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A proteasome cap subunit required for spindle pole body duplication in yeast.

McDonald HB, Byers B - J. Cell Biol. (1997)

Bottom Line: Biol.EM reveals that each arrested pcs1 cell has failed to duplicate its spindle pole body (SPB), which becomes enlarged as in other monopolar mutants.We hypothesize that Pcs1p plays a role in the degradation of certain potentially nuclear component(s) in a manner that specifically is required for SPB duplication.

View Article: PubMed Central - PubMed

Affiliation: Department of Genetics, University of Washington, Seattle 98195, USA.

ABSTRACT
Proteasome-mediated protein degradation is a key regulatory mechanism in a diversity of complex processes, including the control of cell cycle progression. The selection of substrates for degradation clearly depends on the specificity of ubiquitination mechanisms, but further regulation may occur within the proteasomal 19S cap complexes, which attach to the ends of the 20S proteolytic core and are thought to control entry of substrates into the core. We have characterized a gene from Saccharomyces cerevisiae that displays extensive sequence similarity to members of a family of ATPases that are components of the 19S complex, including human subunit p42 and S. cerevisiae SUG1/CIM3 and CIM5 products. This gene, termed PCS1 (for proteasomal cap subunit), is identical to the recently described SUG2 gene (Russell, S.J., U.G. Sathyanarayana, and S.A. Johnston. 1996. J. Biol. Chem. 271:32810-32817). We have shown that PCS1 function is essential for viability. A temperature-sensitive pcs1 strain arrests principally in the second cycle after transfer to the restrictive temperature, blocking as large-budded cells with a G2 content of unsegregated DNA. EM reveals that each arrested pcs1 cell has failed to duplicate its spindle pole body (SPB), which becomes enlarged as in other monopolar mutants. Additionally, we have shown localization of a functional Pcs1-green fluorescent protein fusion to the nucleus throughout the cell cycle. We hypothesize that Pcs1p plays a role in the degradation of certain potentially nuclear component(s) in a manner that specifically is required for SPB duplication.

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Electron micrographs of the YHM11.2 (pcs1td) mutant after transfer to 37°C. A normal mitotic spindle was seen in 16% of the  cells analyzed, as shown in A. In this cell, the other SPB was located in a different section (not shown). The arrow indicates the halfbridge structure adjacent to the SPB. Pairs of images (B, B′ and C, C′) represent adjacent serial sections through the poles of monopolar  spindles, as were seen in 84% of arrested cells. Bar, 0.5 μm.
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Figure 9: Electron micrographs of the YHM11.2 (pcs1td) mutant after transfer to 37°C. A normal mitotic spindle was seen in 16% of the cells analyzed, as shown in A. In this cell, the other SPB was located in a different section (not shown). The arrow indicates the halfbridge structure adjacent to the SPB. Pairs of images (B, B′ and C, C′) represent adjacent serial sections through the poles of monopolar spindles, as were seen in 84% of arrested cells. Bar, 0.5 μm.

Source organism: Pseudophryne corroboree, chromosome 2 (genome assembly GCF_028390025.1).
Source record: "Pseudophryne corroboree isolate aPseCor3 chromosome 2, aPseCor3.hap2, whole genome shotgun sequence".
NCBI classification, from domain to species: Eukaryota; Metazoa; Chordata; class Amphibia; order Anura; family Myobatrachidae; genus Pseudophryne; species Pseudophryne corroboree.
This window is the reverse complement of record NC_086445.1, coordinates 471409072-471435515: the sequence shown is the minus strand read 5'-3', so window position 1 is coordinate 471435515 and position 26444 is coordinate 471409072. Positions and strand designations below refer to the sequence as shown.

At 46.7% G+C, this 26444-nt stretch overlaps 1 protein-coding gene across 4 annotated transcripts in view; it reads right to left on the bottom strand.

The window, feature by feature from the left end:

Mentions: To learn more about how loss of PCS1 function perturbs spindle formation, we used serial section EM to examine cells from strain YHM11.2 (pcs1td) held at 37°C for 9 h. We found that the majority of cells (21/25 examined) had failed to duplicate their SPBs and therefore possessed only a monopolar spindle. The remaining cells (4/25) had duplicated their SPBs and each contained a bipolar spindle. Fig. 9 A shows one pole of a bipolar spindle from one of these latter cells. The SPB seen here is indistinguishable from that of wild type: its half-bridge (arrow), the darkly staining segment of the nuclear envelope immediately adjacent to the SPB, has the same appearance as that which is normally seen in wild-type cells (7). Fig. 9, B, B′ and C, C′, show (in adjacent sections) the single SPBs from two cells containing monopolar spindles. These SPBs are larger than normal, as has been observed for other mutants that fail to duplicate their SPBs (e.g., 8, 101). Normal half-bridge structures were not seen in any of the cells (n = 21) containing unduplicated SPBs; instead, most cells examined contained an unusual type of structure in one of the adjacent sections in the series. This structure, shown in Fig. 9, B′ and C′, appears to represent an aberrant half-bridge that is unusually curved in profile and is wrapped partly around the SPB.